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March 9, 2016Natural areas of South Carolina Coastal Plain recognized as biodiversity hotspot

The natural areas of more than half of the state of South Carolina have been recognized as part of a globally significant natural landscape. The North American Coastal Plain has been designated as the "World's 36th Biodiversity Hotspot" by the Critical Ecosystem Partnership Fund.

The coastal plain of South Carolina includes the Sandhills region and all the land between it and the ocean. The South Carolina Sandhills area runs from just below North Augusta through Aiken, Columbia, Camden and Cheraw. For more information on the World's 36th Diversity Hotspot, see: www.cepf.net/news/top_stories/Pages/Announcing-the-Worlds-36th-Biodiversity-Hotspot.aspx.

The Critical Ecosystem Partnership Fund is a nonprofit group whose mission is "Protecting Nature's Hotspots for People and Prosperity." Dr. Reed Noss, Provost's Distinguished Research Professor at the University of Central Florida and author of the landmark book "Forgotten Grasslands of the South: Natural History and Conservation," who wrote the report, said the Palmetto State's Coastal Plain region is a favorite of his.

"When I visited South Carolina as I was researching my book, I was struck by the diversity of natural community types within the state, not only in the Coastal Plain, but in the Piedmont and elsewhere," Noss said. "South Carolina Department of Natural Resources lands, such as Woods Bay State Park Heritage Preserve, are especially interesting to me. I make a point to stop and walk around at Woods Bay every time I drive through the area on I-95."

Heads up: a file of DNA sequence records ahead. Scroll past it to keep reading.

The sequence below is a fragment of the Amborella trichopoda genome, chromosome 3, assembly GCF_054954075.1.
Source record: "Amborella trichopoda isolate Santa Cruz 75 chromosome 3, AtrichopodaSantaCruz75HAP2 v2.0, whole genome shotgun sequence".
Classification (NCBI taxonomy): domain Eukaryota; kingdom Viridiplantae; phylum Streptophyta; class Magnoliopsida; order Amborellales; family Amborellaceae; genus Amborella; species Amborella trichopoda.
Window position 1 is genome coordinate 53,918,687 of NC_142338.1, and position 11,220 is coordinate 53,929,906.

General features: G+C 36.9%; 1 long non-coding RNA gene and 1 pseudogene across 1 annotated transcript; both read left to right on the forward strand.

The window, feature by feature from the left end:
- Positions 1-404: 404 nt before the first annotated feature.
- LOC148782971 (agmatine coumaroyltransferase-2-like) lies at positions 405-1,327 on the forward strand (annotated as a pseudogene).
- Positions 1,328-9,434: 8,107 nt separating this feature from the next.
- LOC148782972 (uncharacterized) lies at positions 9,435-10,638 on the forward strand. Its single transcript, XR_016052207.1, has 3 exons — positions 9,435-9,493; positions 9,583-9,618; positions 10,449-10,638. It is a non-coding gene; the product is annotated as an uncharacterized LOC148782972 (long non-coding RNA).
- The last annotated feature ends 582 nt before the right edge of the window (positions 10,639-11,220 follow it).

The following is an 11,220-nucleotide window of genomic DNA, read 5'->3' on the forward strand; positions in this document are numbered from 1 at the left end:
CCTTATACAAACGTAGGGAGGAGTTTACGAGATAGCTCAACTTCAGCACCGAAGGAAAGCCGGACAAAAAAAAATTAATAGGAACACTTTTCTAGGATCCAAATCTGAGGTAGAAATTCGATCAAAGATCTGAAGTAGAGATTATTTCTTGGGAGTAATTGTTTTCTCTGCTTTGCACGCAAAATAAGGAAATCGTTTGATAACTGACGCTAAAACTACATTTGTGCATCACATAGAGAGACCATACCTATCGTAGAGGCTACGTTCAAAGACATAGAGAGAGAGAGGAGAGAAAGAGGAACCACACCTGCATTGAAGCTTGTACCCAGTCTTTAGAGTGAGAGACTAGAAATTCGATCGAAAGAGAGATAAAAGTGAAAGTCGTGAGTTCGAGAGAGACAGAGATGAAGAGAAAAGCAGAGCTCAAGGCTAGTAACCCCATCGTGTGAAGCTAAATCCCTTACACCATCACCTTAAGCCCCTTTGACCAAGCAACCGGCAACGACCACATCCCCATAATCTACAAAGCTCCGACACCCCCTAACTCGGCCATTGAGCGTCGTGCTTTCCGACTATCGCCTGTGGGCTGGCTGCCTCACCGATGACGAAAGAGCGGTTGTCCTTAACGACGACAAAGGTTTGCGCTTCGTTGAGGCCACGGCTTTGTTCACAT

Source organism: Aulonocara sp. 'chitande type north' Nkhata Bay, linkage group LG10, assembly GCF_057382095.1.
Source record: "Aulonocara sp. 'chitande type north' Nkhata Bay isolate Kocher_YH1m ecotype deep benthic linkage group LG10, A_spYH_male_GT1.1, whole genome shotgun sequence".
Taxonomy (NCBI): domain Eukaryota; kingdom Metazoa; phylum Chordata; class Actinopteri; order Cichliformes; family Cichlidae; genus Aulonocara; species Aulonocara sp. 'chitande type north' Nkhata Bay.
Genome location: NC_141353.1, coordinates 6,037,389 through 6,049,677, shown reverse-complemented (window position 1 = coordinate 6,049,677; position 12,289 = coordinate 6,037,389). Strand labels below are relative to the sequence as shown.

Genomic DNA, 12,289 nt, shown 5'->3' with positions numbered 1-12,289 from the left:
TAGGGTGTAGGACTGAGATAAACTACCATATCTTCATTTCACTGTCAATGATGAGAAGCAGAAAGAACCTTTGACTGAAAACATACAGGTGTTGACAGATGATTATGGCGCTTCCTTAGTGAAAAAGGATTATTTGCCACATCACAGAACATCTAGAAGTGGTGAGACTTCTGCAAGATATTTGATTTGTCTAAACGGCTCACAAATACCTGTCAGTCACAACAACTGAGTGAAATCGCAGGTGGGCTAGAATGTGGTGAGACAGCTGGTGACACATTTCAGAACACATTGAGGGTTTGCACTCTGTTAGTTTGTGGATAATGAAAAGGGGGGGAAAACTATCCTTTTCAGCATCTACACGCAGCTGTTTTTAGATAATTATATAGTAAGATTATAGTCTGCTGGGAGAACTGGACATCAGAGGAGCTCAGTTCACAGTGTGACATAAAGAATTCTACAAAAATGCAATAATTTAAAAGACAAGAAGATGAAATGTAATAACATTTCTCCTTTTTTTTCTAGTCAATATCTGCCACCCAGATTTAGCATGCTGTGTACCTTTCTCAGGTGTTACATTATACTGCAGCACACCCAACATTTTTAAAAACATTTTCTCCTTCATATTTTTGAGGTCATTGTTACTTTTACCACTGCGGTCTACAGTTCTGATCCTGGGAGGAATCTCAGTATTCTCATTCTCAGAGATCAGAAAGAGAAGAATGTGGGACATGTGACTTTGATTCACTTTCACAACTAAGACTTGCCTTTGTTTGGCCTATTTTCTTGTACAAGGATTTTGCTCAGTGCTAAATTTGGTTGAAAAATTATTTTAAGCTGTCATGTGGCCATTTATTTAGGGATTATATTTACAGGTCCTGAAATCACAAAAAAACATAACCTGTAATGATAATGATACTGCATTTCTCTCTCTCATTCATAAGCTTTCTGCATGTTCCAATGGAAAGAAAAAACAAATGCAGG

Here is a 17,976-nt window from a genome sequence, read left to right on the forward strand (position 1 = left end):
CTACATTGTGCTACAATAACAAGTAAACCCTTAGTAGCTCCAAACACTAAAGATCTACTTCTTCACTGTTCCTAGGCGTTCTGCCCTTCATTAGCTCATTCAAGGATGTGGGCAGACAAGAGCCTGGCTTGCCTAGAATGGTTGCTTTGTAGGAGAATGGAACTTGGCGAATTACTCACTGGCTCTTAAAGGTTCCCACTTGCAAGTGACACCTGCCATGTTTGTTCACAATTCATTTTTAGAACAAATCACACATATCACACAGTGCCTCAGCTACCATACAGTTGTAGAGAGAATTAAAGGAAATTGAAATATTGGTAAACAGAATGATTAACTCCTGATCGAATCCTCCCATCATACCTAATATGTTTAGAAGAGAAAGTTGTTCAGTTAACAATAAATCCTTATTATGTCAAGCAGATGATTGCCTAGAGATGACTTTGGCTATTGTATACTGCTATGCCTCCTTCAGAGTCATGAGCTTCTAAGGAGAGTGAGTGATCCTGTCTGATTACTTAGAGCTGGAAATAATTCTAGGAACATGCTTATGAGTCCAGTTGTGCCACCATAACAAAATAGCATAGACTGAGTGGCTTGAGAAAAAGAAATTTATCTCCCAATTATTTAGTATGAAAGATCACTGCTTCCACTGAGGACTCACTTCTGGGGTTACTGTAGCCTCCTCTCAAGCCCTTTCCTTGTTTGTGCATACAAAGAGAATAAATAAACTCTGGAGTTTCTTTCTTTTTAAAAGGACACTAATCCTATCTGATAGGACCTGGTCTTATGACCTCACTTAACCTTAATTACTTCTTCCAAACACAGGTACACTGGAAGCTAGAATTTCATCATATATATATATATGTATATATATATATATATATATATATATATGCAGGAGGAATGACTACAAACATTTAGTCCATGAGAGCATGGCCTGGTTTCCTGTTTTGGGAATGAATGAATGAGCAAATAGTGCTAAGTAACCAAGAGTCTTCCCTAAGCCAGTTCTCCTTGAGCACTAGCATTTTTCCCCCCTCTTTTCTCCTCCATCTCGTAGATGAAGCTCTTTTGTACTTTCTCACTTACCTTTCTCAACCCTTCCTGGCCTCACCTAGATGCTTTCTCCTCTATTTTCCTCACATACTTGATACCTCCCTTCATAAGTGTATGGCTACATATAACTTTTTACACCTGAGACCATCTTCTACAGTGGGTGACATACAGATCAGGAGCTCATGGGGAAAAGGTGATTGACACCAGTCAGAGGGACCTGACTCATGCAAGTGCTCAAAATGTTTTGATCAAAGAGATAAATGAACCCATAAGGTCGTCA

The South Carolina Coastal Plain's natural wonders have long been documented and publicized by researchers and educators (from early scientific explorers like Bartram, Lawson, Catesby, Michaux and others beginning in the early 1700s, to contemporary naturalists like Rudy Mancke and Patrick McMillan) and appreciated by South Carolina citizens and others. This worldwide recognition is phenomenal in many ways, including the fact that it will generate more grant money for research and more dollars from ecotourism; publicize and generate support for S.C. Department of Natural Resources (DNR) land acquisition, prescribed fire and other active land management; and serve as a point-of-pride for all South Carolinians.

A 2009 study by the University of South Carolina showed that the state's natural resources generate $30 billion dollars a year. According to DNR biologist Johnny Stowe, much of that revenue comes from ecotourism, from people coming to enjoy the natural wonders of the state's coastal plain. The state's citizens as well as people from many other places visit the DNR's Wildlife Management Areas and Heritage Preserves to hunt, fish, hike and take photographs.

Researchers, authors and educators also take advantage of these unique lands to discover and share information about the natural world. Stowe says, "It is great for people from around the world to recognize how special South Carolina is. Children learn in school about the biodiversity of the tropical rain forests of Brazil, but often don't realize they have something just as special right down the road, often right in their backyards. We are very fortunate to have Dr. Noss, one of the world's top conservation scientists and advocates, take such a keen interest in our state. His grasslands book, as well as 'Saving Nature's Legacy,' a book he co-authored, are key parts of the foundation of land protection and management in the Southeastern United States."


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